I doubt anyone who met me would ever call me fashion forward or even fashion conscious. It may surprise everyone I know that as a child I used to fantasize about designing fashion. I also wanted to be a teacher, brick layer, banker and florist, but that's beside the point. I never dreamed of wearing fashions. Instead my imagination had me sitting behind a drawing board and sewing machine making fashions for others. I have long since recognized that I do not posses the patience, skills or eye to make that childhood fantasy a reality. Since then, my inspiration for designing has atrophied. It is there and I occasionally have a twinge but I never get up and do anything about it.

Enter Lily Chin. Lily gave two related lectures on Saturday. One was called Design Inspiration and the other called Interpreting Fashion Trends. I am inspired. I found myself putting down the needles and picking up the notebook. She gave some good resources for knitwear designers to anticipate trends. Unfortunately, most of the fashion forecast publications for knitwear--such as Collezioni Trends--are very expensive. Like $80 an issue expensive. Luckily this is the age of the internet and googling 'fashion forecast' will get you many sites that provide similar information at little or no charge.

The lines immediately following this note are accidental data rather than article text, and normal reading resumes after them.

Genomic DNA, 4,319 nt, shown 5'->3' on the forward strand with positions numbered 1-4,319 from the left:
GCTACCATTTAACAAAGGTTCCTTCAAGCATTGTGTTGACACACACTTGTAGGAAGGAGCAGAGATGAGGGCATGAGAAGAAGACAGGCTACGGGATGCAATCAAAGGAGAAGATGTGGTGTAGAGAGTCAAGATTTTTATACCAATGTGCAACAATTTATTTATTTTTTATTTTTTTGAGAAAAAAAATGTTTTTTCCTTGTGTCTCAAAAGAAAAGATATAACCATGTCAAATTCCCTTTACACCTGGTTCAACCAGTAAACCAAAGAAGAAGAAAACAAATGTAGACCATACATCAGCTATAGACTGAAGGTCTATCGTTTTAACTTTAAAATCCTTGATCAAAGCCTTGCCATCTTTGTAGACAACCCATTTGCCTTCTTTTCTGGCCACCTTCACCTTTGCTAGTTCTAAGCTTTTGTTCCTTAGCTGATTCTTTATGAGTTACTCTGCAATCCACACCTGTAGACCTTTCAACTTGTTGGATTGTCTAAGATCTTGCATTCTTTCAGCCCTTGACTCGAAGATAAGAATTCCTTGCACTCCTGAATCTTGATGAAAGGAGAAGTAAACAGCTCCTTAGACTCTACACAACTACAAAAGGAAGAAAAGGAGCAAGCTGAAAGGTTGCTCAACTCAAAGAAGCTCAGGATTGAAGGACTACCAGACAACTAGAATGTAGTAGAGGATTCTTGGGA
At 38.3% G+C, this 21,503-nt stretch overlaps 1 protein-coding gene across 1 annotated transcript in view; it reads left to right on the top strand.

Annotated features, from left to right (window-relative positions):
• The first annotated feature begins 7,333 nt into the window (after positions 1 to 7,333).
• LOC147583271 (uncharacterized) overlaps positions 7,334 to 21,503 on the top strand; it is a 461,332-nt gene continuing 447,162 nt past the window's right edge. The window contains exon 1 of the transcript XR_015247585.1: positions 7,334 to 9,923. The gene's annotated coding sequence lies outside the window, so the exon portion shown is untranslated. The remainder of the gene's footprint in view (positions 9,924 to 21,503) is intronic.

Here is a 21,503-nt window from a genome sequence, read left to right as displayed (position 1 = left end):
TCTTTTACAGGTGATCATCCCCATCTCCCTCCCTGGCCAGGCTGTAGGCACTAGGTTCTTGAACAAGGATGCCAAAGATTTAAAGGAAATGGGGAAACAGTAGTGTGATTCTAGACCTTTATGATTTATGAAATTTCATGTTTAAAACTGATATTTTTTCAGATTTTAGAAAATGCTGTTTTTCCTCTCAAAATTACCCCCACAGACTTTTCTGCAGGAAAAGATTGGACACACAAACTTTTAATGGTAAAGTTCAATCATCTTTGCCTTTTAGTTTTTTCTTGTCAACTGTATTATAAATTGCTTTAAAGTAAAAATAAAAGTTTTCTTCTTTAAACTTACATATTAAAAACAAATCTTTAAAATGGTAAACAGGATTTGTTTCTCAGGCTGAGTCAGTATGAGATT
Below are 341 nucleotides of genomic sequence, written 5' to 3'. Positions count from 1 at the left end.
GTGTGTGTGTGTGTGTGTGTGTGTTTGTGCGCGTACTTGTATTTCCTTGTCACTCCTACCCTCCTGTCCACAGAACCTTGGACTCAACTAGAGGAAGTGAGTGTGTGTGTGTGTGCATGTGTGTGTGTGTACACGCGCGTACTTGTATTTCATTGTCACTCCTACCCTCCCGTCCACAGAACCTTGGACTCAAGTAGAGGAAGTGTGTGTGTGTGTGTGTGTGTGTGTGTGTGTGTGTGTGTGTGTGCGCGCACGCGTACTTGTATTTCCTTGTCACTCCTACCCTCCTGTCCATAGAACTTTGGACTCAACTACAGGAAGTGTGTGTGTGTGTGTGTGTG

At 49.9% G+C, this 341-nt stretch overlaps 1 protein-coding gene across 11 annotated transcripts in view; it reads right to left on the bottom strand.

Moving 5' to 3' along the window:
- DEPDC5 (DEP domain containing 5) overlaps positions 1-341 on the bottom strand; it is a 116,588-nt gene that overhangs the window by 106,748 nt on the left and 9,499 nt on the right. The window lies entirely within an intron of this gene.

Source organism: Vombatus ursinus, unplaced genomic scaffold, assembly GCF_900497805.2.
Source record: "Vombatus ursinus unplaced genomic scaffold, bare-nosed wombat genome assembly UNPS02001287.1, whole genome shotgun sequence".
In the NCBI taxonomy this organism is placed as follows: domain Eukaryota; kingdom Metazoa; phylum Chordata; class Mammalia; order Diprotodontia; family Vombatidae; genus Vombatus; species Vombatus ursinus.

Here is where I apologize for the crappy pictures. They looked darling on my camera screen, but the low light and shaky hand means a bad picture full size. Lily showed us many of her own pieces that were translated from trends. What I found especially interesting was her 'inspiration' pieces. I am obsessed with the sweater on the left. Lily is wearing her own pattern, Grecian Plaits. Can you figure out what the inspiration for the sweater on the left was? This is why I love Lily Chin. Who else would be inspired by the bathroom rug and turn it in to a comfy sweater? I doubt I would make this color and I would probably change some of the elements, but I loved parts of this so much that I ordered the issue of Knitters I thought it was in. Alas, it was the wrong issue. Anyone have any idea which issue this is in?

This is where Lily really shines as a teacher. I was missing one tiny and crucial step to making flawless short rows. It was worth the cost of the class for the 10 seconds worth of instruction that revealed that one crucial step I was missing. The rest of this great class was bonus. I walked away with a lot of ideas on how to use short rows and even more design ideas. Now I just need time to knit!

I enjoyed getting to know her a little bit as a person instead of as a media personality. We have a bit in common, including work experience, both living in one bedroom apartments and vice of choice. Of course, even our similarities had great big differences. She started work at 13 in a factory and I started at 12 at a sno-cone stand; I live in a hovel in St. Louis and she lives in Manhattan; She still enjoys her vice and I miss mine terribly. Still, I enjoyed making a personal connections, especially to a knitter and crocheter I have long admired for her fearlessness. After class I help Lily pack up and take her luggage out. She discovered that her flight had been canceled. I never heard if she made it home easily or not. Hopefully she did!

*Cascade is coming out with a new yarn that I am excited to try. It is not a chemically treated superwash but the dense tight twist allows it to be machine washable without fuzzing or shrinking. I played with a machine washed sample, but I can't wait to get my hands on a ball and try it out for myself.